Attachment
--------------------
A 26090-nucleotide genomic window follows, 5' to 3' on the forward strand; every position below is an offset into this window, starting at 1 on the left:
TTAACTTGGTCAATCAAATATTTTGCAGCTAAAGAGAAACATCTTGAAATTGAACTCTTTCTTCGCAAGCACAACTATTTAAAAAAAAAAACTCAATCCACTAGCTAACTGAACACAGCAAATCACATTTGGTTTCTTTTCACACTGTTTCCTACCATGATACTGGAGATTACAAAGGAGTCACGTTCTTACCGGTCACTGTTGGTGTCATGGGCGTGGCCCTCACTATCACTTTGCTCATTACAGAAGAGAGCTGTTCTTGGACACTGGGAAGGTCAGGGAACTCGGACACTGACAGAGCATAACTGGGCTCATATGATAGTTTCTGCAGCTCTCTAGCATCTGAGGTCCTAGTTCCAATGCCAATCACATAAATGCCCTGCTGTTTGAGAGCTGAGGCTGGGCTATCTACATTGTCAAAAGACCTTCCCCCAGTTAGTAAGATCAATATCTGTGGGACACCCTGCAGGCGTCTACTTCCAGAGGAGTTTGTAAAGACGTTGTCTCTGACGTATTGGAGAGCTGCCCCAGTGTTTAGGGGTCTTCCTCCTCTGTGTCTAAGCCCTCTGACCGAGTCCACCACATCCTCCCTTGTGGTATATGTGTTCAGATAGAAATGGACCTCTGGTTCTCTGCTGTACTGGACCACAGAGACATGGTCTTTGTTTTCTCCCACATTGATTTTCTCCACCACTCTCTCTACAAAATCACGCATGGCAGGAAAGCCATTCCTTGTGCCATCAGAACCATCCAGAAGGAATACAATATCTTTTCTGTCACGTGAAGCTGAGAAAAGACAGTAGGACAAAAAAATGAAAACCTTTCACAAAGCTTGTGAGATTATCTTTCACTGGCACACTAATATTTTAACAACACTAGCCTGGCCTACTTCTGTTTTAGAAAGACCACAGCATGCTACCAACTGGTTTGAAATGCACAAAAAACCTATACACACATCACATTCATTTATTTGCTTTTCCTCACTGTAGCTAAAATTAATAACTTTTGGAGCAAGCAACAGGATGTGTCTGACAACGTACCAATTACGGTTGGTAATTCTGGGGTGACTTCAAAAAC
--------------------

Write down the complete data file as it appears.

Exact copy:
A 26090-nucleotide genomic window follows, 5' to 3' on the forward strand; every position below is an offset into this window, starting at 1 on the left:
TTAACTTGGTCAATCAAATATTTTGCAGCTAAAGAGAAACATCTTGAAATTGAACTCTTTCTTCGCAAGCACAACTATTTAAAAAAAAAAACTCAATCCACTAGCTAACTGAACACAGCAAATCACATTTGGTTTCTTTTCACACTGTTTCCTACCATGATACTGGAGATTACAAAGGAGTCACGTTCTTACCGGTCACTGTTGGTGTCATGGGCGTGGCCCTCACTATCACTTTGCTCATTACAGAAGAGAGCTGTTCTTGGACACTGGGAAGGTCAGGGAACTCGGACACTGACAGAGCATAACTGGGCTCATATGATAGTTTCTGCAGCTCTCTAGCATCTGAGGTCCTAGTTCCAATGCCAATCACATAAATGCCCTGCTGTTTGAGAGCTGAGGCTGGGCTATCTACATTGTCAAAAGACCTTCCCCCAGTTAGTAAGATCAATATCTGTGGGACACCCTGCAGGCGTCTACTTCCAGAGGAGTTTGTAAAGACGTTGTCTCTGACGTATTGGAGAGCTGCCCCAGTGTTTAGGGGTCTTCCTCCTCTGTGTCTAAGCCCTCTGACCGAGTCCACCACATCCTCCCTTGTGGTATATGTGTTCAGATAGAAATGGACCTCTGGTTCTCTGCTGTACTGGACCACAGAGACATGGTCTTTGTTTTCTCCCACATTGATTTTCTCCACCACTCTCTCTACAAAATCACGCATGGCAGGAAAGCCATTCCTTGTGCCATCAGAACCATCCAGAAGGAATACAATATCTTTTCTGTCACGTGAAGCTGAGAAAAGACAGTAGGACAAAAAAATGAAAACCTTTCACAAAGCTTGTGAGATTATCTTTCACTGGCACACTAATATTTTAACAACACTAGCCTGGCCTACTTCTGTTTTAGAAAGACCACAGCATGCTACCAACTGGTTTGAAATGCACAAAAAACCTATACACACATCACATTCATTTATTTGCTTTTCCTCACTGTAGCTAAAATTAATAACTTTTGGAGCAAGCAACAGGATGTGTCTGACAACGTACCAATTACGGTTGGTAATTCTGGGGTGACTTCAAAAAC